In Revolutionary times, after the divine service, special contributions were taken for the benefit of the Continental Army. In New England large quantities of valuable articles were thus collected. Not only money, but finger-rings, earrings, watches, and other jewelry, all kinds of male attire,--stockings, hats, coats, breeches, shoes,--produce and groceries of all kinds, were brought to the meeting-house to give to the soldiers. Even the leaden weights were taken out of the window-sashes, made into bullets, and brought to meeting. On one occasion Madam Faith Trumbull rose up in Lebanon meeting-house in Connecticut, when a collection was being made for the army, took from her shoulders a magnificent scarlet cloak, which had been a present to her from Count Rochambeau, the commander-in-chief of the French allied army, and advancing to the altar, gave it as her offering to the gallant men, who were fighting not only the British army, but terrible want and suffering. The fine cloak was cut into narrow strips and used as red trimmings for the uniforms of the soldiers. The romantic impressiveness of Madam Trumbull's patriotic act kindled warm enthusiasm in the congregation, and an enormous collection was taken, packed carefully, and sent to the army.
One early duty of the deacons which was religiously and severely performed was to watch that no one but an accepted communicant should partake of the holy sacrament. One stern old Puritan, having been officially expelled from church-membership for some temporal rather than spiritual offence, though ignored by the all-powerful deacon, still refused to consider himself excommunicated, and calmly and doggedly attended the communion service bearing his own wine and bread, and in the solitude of his own pew communed with God, if not with his fellow-men. For nearly twenty years did this austere man rigidly go through this lonely and sad ceremonial, until he conquered by sheer obstinacy and determination, and was again admitted to church-fellowship.
A very extraordinary custom prevailed in several New England churches. Through it the deacons were assigned a strange and serious duty which appeared to make them all-important and possibly self-important, and which must have weighed heavily upon them, were they truly godly, and conscientious in the performance of it. In the rocky little town of Pelham in the heart of Massachusetts, toward the close of the eighteenth century and during the pastorate of the notorious thief, counterfeiter, and forger, Rev. Stephen Burroughs, that remarkable rogue organized and introduced to his parishioners the custom of giving during the month a metal check to each worthy and truly virtuous church-member, on presentation of which the check-bearer was entitled to partake of the communion, and without which he was temporarily excommunicated. The duty of the deacon in this matter was to walk up and down the aisles of the church at the close of each service and deliver to the proper persons (proper in the deacon's halting human judgment) the significant checks. The deacon had also to see that this religionistic ticket was presented on the communion Sabbath. Great must have been the disgrace of one who found himself checkless at the end of the month, and greater even than the heart-burnings over seating the meeting must have been the jealousies and church quarrels that arose over the communion-checks. And yet no records of the protests or complaints of indignant or grieving parishioners can be found, and the existence of the too worldly, too business-like custom is known to us only through tradition.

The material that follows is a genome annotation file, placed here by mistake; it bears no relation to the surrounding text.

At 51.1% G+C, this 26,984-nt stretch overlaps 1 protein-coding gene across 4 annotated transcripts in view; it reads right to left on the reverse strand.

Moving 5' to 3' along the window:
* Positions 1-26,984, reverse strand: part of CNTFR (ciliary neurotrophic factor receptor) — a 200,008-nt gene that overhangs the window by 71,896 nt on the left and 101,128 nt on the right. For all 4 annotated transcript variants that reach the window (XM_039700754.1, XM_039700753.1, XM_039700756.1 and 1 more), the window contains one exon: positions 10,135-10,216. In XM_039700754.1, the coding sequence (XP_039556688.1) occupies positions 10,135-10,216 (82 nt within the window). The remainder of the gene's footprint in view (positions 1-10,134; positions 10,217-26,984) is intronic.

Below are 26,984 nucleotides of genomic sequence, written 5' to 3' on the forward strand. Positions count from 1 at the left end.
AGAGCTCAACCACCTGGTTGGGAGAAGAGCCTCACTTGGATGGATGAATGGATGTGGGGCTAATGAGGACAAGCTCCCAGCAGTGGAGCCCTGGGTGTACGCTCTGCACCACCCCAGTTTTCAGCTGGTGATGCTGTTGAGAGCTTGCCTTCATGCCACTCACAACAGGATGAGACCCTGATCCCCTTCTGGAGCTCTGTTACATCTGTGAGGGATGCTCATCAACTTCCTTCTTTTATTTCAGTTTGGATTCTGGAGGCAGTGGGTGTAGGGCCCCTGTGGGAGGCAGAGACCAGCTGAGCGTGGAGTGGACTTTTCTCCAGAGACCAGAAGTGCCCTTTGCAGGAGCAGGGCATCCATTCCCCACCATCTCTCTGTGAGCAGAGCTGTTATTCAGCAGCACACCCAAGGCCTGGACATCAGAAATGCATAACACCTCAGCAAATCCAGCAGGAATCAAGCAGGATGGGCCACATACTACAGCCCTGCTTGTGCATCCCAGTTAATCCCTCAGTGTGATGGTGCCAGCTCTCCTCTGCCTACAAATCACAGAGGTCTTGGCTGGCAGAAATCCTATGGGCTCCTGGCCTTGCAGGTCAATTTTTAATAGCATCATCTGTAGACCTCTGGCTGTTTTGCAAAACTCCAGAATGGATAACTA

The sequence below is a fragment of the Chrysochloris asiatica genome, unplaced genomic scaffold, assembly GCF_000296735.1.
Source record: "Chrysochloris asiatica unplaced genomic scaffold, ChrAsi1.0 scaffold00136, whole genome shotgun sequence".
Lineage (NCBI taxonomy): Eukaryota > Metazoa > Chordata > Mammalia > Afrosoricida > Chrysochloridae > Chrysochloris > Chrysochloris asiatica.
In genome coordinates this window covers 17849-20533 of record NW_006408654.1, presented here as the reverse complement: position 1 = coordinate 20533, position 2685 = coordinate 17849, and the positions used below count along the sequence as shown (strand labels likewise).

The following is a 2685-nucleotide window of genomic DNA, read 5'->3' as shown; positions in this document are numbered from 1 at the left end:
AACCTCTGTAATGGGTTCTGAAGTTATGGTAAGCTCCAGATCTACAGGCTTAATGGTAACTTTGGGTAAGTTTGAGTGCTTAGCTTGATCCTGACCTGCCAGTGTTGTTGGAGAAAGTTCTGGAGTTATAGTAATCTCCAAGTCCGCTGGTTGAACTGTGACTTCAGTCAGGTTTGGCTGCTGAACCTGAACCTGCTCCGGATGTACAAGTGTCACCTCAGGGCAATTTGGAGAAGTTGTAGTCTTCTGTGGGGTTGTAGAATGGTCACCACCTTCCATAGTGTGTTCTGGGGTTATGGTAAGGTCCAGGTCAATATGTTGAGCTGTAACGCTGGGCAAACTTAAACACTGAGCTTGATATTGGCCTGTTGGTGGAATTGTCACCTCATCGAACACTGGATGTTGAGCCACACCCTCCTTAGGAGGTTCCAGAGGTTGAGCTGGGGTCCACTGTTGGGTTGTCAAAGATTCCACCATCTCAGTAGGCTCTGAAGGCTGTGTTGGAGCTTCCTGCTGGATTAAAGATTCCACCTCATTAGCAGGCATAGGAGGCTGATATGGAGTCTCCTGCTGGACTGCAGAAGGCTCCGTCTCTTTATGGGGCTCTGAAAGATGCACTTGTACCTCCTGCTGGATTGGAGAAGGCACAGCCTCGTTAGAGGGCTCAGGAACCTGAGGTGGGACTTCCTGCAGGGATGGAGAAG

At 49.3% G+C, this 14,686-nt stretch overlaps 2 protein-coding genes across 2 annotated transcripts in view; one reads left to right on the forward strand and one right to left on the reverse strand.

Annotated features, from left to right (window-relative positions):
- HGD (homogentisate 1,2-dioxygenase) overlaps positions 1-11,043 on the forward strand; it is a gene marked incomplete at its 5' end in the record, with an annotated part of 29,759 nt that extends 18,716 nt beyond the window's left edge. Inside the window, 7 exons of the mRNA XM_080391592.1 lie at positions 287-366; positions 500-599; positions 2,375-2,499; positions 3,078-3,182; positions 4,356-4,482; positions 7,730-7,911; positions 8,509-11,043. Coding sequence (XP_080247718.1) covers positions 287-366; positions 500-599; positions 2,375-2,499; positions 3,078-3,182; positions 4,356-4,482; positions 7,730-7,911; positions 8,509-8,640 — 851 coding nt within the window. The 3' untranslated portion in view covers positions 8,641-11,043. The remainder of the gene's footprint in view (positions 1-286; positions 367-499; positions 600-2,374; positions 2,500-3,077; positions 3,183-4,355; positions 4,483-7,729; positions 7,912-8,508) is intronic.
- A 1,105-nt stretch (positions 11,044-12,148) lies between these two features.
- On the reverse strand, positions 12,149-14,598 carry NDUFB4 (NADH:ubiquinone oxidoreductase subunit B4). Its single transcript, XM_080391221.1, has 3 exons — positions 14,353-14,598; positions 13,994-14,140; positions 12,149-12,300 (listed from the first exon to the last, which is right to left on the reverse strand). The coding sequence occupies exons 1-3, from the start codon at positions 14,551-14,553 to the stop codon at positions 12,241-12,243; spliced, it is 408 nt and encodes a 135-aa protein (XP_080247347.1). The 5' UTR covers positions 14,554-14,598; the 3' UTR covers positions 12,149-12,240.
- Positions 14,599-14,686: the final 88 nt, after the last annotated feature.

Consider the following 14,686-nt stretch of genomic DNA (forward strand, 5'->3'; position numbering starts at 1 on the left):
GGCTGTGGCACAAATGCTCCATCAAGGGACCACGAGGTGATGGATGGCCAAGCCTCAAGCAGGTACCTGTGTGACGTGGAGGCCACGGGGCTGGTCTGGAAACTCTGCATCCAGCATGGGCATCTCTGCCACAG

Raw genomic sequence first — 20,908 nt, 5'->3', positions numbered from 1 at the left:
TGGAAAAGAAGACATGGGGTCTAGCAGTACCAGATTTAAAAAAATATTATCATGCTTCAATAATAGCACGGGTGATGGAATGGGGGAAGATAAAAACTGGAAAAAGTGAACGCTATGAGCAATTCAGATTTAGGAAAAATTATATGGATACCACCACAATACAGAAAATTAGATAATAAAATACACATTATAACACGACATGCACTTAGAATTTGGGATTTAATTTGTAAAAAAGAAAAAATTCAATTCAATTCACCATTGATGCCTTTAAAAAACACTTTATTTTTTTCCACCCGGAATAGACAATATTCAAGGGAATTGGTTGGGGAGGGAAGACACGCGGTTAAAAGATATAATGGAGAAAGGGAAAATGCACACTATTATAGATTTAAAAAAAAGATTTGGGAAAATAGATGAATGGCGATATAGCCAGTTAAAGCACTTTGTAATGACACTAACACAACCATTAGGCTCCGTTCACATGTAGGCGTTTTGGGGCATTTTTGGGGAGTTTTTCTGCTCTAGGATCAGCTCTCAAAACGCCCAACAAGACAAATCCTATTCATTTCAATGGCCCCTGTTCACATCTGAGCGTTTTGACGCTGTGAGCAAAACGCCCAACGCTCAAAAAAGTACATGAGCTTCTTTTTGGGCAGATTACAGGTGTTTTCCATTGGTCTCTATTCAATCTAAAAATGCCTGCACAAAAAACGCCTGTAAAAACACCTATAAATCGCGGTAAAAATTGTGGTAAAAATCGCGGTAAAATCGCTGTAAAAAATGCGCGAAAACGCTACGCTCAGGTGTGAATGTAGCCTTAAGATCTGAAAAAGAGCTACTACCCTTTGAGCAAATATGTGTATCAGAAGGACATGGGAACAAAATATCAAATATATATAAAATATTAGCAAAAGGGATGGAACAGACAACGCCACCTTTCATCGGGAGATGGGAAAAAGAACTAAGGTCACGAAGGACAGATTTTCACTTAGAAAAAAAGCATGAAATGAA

Many of the little chips called "Presbyterian checks" are, however, still in existence. They are oblong discs of pewter, about an inch and a half long, bearing the initials "P. P.," which stand, it is said, for "Pelham Presbyterian." I could not but reflect, as I looked at the simple little stamped slips of metal, that in a community so successful in the difficult work of counterfeiting coin, it would have been very easy to form a mould and cast from it spurious checks with which to circumvent the deacons and preserve due dignity in the meeting.